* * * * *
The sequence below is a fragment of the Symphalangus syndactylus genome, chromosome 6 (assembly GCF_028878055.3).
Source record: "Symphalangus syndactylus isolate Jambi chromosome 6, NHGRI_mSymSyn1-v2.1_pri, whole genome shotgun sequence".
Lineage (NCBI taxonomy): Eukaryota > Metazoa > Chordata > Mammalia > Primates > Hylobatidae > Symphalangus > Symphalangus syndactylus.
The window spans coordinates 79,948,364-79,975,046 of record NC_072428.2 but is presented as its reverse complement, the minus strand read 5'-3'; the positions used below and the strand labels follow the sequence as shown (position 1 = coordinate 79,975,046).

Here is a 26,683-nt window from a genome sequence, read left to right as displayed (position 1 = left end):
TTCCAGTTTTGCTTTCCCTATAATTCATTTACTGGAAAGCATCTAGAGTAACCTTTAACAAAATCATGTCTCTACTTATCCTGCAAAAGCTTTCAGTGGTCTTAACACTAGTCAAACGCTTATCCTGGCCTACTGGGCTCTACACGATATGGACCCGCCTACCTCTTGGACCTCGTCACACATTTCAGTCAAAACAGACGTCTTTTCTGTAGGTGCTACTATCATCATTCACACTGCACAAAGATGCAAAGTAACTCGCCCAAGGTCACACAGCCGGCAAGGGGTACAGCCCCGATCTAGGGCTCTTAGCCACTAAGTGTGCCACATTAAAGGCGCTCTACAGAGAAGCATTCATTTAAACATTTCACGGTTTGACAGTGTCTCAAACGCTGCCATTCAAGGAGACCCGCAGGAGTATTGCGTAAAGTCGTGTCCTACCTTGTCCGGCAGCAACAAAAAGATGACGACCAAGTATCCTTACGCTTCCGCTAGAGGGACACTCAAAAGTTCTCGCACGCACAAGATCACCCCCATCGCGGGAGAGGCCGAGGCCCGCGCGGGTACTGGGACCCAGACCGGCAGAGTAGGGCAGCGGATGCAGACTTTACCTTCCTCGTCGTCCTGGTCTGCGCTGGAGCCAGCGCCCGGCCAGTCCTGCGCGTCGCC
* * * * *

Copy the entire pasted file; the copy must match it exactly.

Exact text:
The sequence below is a fragment of the Symphalangus syndactylus genome, chromosome 6 (assembly GCF_028878055.3).
Source record: "Symphalangus syndactylus isolate Jambi chromosome 6, NHGRI_mSymSyn1-v2.1_pri, whole genome shotgun sequence".
Lineage (NCBI taxonomy): Eukaryota > Metazoa > Chordata > Mammalia > Primates > Hylobatidae > Symphalangus > Symphalangus syndactylus.
The window spans coordinates 79,948,364-79,975,046 of record NC_072428.2 but is presented as its reverse complement, the minus strand read 5'-3'; the positions used below and the strand labels follow the sequence as shown (position 1 = coordinate 79,975,046).

Here is a 26,683-nt window from a genome sequence, read left to right as displayed (position 1 = left end):
TTCCAGTTTTGCTTTCCCTATAATTCATTTACTGGAAAGCATCTAGAGTAACCTTTAACAAAATCATGTCTCTACTTATCCTGCAAAAGCTTTCAGTGGTCTTAACACTAGTCAAACGCTTATCCTGGCCTACTGGGCTCTACACGATATGGACCCGCCTACCTCTTGGACCTCGTCACACATTTCAGTCAAAACAGACGTCTTTTCTGTAGGTGCTACTATCATCATTCACACTGCACAAAGATGCAAAGTAACTCGCCCAAGGTCACACAGCCGGCAAGGGGTACAGCCCCGATCTAGGGCTCTTAGCCACTAAGTGTGCCACATTAAAGGCGCTCTACAGAGAAGCATTCATTTAAACATTTCACGGTTTGACAGTGTCTCAAACGCTGCCATTCAAGGAGACCCGCAGGAGTATTGCGTAAAGTCGTGTCCTACCTTGTCCGGCAGCAACAAAAAGATGACGACCAAGTATCCTTACGCTTCCGCTAGAGGGACACTCAAAAGTTCTCGCACGCACAAGATCACCCCCATCGCGGGAGAGGCCGAGGCCCGCGCGGGTACTGGGACCCAGACCGGCAGAGTAGGGCAGCGGATGCAGACTTTACCTTCCTCGTCGTCCTGGTCTGCGCTGGAGCCAGCGCCCGGCCAGTCCTGCGCGTCGCC